If an order of the housing board or the enforcement officer has not been complied with, section 6(C) states: "(1) The Board of Directors ... may order the Enforcement Officer to proceed with the work specified in such order. A statement of the cost ... shall be transmitted to the Board of Directors who shall cause the same to be paid and levied as a special assessment against the property. (2) ... costs shall be charged to the owner of the premises involved as a special assessment on the land on which the building or structure is located and shall be collected in the manner provided for special assessments." [255 Cal. App. 2d 375]

Prior to November 1963 the enforcement officer determined that the house on what is now Whiting's lot was substandard, and a date for a hearing on demolition was set. The then record owner, James McRiley, was served in November 1963 with notice of the hearing but did not appear, and the Housing Board ordered him to demolish the house. This order was personally served on McRiley in January 1964 and posted on his property, but it was not recorded in the county recorder's office. McRiley apparently took no steps to demolish the house, and the city then contracted for its demolition in September 1964. Notice of completion of the demolition was recorded with the county recorder on December 1, 1964, and on the same date the city assessor made a first notation on the assessment roll of a special assessment against the property for the cost of demolition. On January 4, 1965, this amount was entered on the 1965-66 roll as a final entry. Whiting bought the lot on February 11, 1965, from the holder of a defaulted note and deed of trust executed by McRiley.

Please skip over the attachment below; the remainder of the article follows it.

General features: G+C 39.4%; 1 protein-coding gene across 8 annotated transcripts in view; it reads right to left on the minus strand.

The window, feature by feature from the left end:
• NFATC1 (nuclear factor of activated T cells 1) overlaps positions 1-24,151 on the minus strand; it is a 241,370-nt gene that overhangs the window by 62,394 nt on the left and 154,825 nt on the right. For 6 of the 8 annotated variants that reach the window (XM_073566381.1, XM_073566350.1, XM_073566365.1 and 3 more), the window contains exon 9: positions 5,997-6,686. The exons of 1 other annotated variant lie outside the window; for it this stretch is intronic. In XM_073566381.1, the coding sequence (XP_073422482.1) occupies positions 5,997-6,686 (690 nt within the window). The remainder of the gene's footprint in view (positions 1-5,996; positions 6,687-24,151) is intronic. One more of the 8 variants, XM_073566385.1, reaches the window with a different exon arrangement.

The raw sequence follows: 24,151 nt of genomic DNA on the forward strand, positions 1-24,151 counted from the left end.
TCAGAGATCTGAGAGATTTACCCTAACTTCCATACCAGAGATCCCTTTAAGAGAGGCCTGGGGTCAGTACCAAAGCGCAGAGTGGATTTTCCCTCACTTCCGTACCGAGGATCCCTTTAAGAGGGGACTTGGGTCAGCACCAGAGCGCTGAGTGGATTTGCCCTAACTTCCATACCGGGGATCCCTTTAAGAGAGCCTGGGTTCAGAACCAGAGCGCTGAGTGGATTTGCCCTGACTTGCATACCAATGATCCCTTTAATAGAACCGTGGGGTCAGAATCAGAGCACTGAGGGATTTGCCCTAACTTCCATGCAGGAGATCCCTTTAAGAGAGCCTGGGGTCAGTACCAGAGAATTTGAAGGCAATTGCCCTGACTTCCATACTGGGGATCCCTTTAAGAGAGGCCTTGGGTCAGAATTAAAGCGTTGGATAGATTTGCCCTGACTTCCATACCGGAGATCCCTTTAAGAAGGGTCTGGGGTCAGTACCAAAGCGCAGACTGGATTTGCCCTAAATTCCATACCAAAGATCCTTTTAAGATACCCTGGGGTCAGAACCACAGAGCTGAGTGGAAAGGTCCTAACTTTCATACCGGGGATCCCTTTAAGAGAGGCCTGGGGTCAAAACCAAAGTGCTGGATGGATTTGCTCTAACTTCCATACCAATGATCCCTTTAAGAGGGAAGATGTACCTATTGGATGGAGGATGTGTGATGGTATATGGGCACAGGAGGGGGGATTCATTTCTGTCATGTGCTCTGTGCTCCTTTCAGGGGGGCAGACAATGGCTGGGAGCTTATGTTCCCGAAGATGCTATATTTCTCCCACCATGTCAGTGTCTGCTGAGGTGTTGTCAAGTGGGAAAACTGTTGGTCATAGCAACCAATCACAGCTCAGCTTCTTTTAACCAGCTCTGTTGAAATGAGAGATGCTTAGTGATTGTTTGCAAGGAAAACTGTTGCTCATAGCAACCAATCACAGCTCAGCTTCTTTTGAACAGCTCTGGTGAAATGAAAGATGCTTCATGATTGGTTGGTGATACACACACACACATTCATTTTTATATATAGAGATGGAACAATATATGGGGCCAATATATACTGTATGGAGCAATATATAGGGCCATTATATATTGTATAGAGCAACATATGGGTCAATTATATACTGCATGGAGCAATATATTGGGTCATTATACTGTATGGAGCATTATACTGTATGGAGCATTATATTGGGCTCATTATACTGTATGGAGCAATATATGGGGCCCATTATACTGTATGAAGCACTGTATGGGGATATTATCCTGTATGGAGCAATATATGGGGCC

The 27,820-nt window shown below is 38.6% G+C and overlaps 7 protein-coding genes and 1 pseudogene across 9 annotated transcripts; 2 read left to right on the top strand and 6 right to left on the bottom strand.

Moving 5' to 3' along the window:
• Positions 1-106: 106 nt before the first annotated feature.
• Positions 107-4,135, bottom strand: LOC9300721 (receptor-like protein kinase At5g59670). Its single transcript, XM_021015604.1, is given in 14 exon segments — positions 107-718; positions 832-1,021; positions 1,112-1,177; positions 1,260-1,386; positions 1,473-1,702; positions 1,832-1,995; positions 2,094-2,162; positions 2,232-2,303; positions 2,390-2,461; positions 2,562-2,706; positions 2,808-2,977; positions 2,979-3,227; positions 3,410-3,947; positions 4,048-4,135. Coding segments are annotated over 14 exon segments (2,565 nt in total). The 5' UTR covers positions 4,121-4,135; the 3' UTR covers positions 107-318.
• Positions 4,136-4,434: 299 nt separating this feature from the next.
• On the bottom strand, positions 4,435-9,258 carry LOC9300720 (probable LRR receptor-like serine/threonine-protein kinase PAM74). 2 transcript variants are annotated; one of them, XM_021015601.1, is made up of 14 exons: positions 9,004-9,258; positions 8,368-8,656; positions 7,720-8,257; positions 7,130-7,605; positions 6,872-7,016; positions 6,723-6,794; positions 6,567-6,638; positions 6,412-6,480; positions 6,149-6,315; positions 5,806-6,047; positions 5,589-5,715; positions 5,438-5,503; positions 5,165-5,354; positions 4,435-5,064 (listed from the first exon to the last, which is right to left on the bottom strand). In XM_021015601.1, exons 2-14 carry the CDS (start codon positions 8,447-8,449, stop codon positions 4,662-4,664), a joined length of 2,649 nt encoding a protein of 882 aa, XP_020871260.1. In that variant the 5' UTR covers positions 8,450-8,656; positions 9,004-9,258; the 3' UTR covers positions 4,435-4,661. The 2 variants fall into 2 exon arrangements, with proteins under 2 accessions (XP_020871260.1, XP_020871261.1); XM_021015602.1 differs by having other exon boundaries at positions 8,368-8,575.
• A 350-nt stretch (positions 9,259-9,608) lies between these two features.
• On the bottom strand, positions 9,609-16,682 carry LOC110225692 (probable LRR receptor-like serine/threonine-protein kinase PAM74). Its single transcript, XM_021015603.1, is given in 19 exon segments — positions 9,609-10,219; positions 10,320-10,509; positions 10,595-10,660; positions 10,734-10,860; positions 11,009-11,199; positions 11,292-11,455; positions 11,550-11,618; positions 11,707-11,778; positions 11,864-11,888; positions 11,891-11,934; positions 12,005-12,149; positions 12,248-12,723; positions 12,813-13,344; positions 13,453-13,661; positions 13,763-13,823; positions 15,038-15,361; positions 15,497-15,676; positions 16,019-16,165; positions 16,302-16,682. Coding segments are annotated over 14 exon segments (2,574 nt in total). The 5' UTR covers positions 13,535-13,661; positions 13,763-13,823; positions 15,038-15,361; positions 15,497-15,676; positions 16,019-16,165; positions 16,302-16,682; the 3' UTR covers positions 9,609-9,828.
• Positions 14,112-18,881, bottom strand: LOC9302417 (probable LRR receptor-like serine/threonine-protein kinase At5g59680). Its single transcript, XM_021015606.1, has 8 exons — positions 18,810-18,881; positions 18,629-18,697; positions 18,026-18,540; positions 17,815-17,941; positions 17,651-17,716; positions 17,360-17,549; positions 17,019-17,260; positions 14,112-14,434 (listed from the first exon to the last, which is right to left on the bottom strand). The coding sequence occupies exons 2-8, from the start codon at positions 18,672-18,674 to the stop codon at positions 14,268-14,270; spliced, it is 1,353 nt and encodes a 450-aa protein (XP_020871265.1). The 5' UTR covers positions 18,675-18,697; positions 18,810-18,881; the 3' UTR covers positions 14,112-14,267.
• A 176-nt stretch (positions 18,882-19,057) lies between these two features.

Because the order for demolition had not been recorded, Whiting contends the demolition and the assessment for its cost were illegal.

[1] We agree with Whiting that the ordinance required the City to record the order of demolition. Section 6(B)(1)(b) explicitly requires the housing board to hold a hearing on any proposed demolition. Section 6(B)(7) requires recordation of orders of the housing board issued after a hearing. Since there was a hearing and an order issued by the board, it should have been recorded. While there is authority under section 5(a) for the enforcement officer to order "required repairs or improvements, rehabilitation, or demolition and removal" within 48 hours, fn. 1 and while orders issued pursuant to section 5 may but need not be recorded, in this case the housing board itself ordered the demolition, and recordation became mandatory.